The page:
On the inside of the track, a line runs down the center of the track. Make sure and drill your mounting holes in the dead center. If the mounting screws are off to one side, the rollers might bump into it, causing the curtain to hang up or damage the carrier rollers. Regardless of how you anchor the track to the ceiling, make sure that you use a screw with a low profile head. A pan head screw or flathead countersink screw works the best. If the screw head sticks out too far into the track, it might impede the rollers from traveling up and down the track. You can check this before you start by inserting a roller into the end of a piece of the track then holding your chosen screw up beside the end of the track to ensure there will be plenty of clearance. You need a mount or attachment point every 30 inches along the entire length of the track. This is the manufactures minimum requirement for a safe installation that will not sag, bend or fall. If you have a very heavy curtain, you may even want to put them closer together. When cutting the track with a hacksaw, use a square and mark the cut on three sides. Use a hack saw with a fine-tooth metal cutting blade. Cut from the top (flat side) first and take long, slow controlled strokes with the saw. Constantly check both sides to make sure you are not veering off the cut line. This track is aluminum, and it cuts very easy so use light pressure, and it will still cut very fast. To prevent scratching the track & suspension tube during cutting, you can place masking tape over the area to be cut; this will prevent scratches and also give you a very smooth cut finish. After cutting, remove the burrs with a file, deburring tool, or sandpaper. Always place cut ends against the wall leaving factory cuts to match up together. This will hide any imperfections in your cut and also prevent any imperfection from impeding roller movement within the track. Cut the track as you go, don't cut it all beforehand. If you make a slight mistake or the installation is not 100% square, you can often make up the difference by adjusting the final piece's length slightly to fit the opening. Before you cut ANY track, lay everything out on the floor exactly where it will go. Place the track with the slot down in the same position it will be in when installed. Snap the end stops into place. Put the snap-out fittings into the end stop. Mark all of your cuts to lay on the floor in position with all fittings & parts in place. Measure twice and cut once. It is easy to get the cuts flip-flopped when working with anything but a square layout. Instructions for installing a flush mount ceiling track where the track is attached directly to a solid ceiling. You may now layout your track face down where you intend to install with all pieces, including end stops, in place. Mark your layout on the ceiling with a pencil or chalk line. Start your installation against a wall. Try to place any track that you have to cut to length with the cut-end against the wall. This will give you smooth factory cuts to work with where the track meets. Determine where your mounting screws should go. There should be an attachment point every 2.5 feet (30 inches) at minimum. It is suggested you place attachment screws into ceiling joists or studs if possible. Sometimes you will need to use drywall anchors when the planned layout runs lengthwise between the joist. Depending on your needs, you may want to install additional bracing in the ceiling for the track to attach. Once you have determined where you should anchor your track mark, the first piece of track for mounting holes. There is a line in the middle of the inside of the track that marks the center. Drill a small pilot hole, then drill with the right size bit for the fastener you are using. Drilling the pilot hole first makes it a lot easier to keep the holes in the center. After you have drilled the mounting holes, place the track against the ceiling and mark your holes on the ceiling. If there are studs to mount to, attach the track directly; if not, drill holes and place your anchors. Place your end stop & snap outfitting on the track and start all your mounting screws. Make sure all the screws are started before tightening them. Leave the last mounting screw a little loose to give you room to install the splicing clamp over the end of the track. Mark your next piece of track for length and mounting holes, cut to length if needed, and drill holes as before. Put the track in place and butt it up against the end of the previous track. Slide the splicing clamps up over the track joint, center over the joint, and tighten the last screw from the last piece of the track. Then place all the screws in the track you are working on. Spend some time ensuring the alignment is perfect before tightening down the screw next to the splicing clamp/joint. Finish tightening down the rest of the screws, leaving the last one loose for the next track section's splicing clamp. Repeat till you reach the end of the track layout. Cut & measure the last piece of track carefully with the proper amount allowed for the end stop & snap outfitting. After you are satisfied with the track layout & installation, run a small self-drilling screw up through the track into each end stop and splicing clamp to bond them together. Pop the snap-out fitting out and place the proper amount of carrier rollers into the track. Replace snap outfitting. Hang curtain.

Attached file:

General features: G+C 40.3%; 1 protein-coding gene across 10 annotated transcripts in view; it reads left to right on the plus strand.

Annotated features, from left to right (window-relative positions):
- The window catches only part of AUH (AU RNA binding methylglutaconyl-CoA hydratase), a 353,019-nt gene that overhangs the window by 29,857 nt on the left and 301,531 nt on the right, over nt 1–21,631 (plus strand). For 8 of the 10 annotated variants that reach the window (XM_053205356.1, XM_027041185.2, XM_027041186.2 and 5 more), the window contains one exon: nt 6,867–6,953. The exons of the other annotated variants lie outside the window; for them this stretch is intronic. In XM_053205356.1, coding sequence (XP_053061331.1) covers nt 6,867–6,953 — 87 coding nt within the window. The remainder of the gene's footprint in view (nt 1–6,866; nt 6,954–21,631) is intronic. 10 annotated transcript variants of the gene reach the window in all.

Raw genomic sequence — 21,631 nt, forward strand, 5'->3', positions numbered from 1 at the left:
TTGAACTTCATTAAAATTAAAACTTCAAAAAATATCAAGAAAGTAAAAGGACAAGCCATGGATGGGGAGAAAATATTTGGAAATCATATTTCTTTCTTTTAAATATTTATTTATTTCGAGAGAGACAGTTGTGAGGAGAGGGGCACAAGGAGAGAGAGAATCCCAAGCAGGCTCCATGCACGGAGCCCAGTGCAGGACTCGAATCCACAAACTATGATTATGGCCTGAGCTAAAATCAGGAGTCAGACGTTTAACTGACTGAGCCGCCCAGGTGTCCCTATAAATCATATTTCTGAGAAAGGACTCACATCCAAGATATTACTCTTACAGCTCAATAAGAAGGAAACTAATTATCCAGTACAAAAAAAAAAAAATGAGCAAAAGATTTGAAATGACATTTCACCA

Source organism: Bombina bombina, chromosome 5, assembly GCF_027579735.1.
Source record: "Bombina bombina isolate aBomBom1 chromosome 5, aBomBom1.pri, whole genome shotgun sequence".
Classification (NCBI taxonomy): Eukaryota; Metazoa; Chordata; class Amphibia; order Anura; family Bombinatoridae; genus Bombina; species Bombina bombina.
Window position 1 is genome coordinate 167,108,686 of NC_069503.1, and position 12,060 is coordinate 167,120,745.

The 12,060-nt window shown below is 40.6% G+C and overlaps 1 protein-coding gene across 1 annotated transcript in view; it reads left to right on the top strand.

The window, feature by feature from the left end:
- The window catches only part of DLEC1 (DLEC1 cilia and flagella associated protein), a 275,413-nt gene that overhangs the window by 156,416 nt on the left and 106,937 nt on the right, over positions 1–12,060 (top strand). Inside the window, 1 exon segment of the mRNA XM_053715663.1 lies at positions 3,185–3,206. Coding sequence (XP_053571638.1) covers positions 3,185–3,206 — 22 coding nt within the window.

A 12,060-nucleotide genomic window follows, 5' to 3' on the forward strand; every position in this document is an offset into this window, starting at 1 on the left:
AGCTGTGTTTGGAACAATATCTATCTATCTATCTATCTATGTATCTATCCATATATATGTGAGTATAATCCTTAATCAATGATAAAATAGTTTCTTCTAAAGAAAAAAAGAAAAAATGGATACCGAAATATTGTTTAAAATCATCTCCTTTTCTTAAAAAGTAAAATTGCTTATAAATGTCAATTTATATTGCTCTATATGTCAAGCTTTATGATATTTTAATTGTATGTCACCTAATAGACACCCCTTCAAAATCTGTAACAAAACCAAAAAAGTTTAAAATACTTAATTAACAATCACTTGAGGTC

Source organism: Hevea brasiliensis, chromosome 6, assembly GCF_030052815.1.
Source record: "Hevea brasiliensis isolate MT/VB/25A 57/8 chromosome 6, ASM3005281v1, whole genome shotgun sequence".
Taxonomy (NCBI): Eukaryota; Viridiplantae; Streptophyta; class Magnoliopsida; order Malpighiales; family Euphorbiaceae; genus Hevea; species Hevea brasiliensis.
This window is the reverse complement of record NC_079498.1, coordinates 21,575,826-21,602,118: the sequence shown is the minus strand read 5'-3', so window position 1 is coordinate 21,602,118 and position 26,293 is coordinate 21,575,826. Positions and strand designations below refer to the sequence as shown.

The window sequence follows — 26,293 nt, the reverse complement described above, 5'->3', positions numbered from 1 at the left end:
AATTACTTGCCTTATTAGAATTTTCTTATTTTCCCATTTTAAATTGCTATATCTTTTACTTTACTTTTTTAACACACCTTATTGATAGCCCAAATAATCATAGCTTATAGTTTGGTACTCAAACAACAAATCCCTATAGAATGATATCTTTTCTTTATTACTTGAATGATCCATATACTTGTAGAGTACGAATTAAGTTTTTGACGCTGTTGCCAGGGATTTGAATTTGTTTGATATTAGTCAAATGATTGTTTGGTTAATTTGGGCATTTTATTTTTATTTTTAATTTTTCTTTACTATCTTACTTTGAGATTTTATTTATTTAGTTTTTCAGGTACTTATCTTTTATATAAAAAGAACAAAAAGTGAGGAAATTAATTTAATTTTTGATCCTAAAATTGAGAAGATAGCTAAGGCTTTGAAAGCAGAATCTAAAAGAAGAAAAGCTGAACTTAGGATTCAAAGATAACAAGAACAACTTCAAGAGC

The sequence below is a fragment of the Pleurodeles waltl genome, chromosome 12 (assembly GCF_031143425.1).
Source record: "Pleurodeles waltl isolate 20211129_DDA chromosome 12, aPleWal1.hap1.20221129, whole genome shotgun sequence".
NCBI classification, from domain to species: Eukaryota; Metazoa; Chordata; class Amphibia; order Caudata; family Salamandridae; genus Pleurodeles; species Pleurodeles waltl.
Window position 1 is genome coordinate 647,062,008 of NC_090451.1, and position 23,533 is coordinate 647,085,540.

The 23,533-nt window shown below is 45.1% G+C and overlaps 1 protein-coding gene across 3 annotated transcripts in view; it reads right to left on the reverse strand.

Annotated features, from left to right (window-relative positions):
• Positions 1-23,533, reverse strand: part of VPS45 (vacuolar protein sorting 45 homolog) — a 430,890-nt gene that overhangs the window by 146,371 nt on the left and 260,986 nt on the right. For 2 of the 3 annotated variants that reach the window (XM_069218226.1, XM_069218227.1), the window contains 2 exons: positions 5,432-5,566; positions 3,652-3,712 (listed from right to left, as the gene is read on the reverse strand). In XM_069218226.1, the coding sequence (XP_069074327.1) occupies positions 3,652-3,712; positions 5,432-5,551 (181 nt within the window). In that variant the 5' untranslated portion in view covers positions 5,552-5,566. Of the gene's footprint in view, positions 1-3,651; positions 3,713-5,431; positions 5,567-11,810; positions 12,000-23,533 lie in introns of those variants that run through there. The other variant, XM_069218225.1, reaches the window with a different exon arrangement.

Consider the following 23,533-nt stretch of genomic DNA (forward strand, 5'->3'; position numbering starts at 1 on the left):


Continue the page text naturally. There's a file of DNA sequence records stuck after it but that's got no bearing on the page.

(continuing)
Instructions for installing a ceiling track where the track is attached directly to a suspended ceiling (grid ceiling, acoustic ceiling):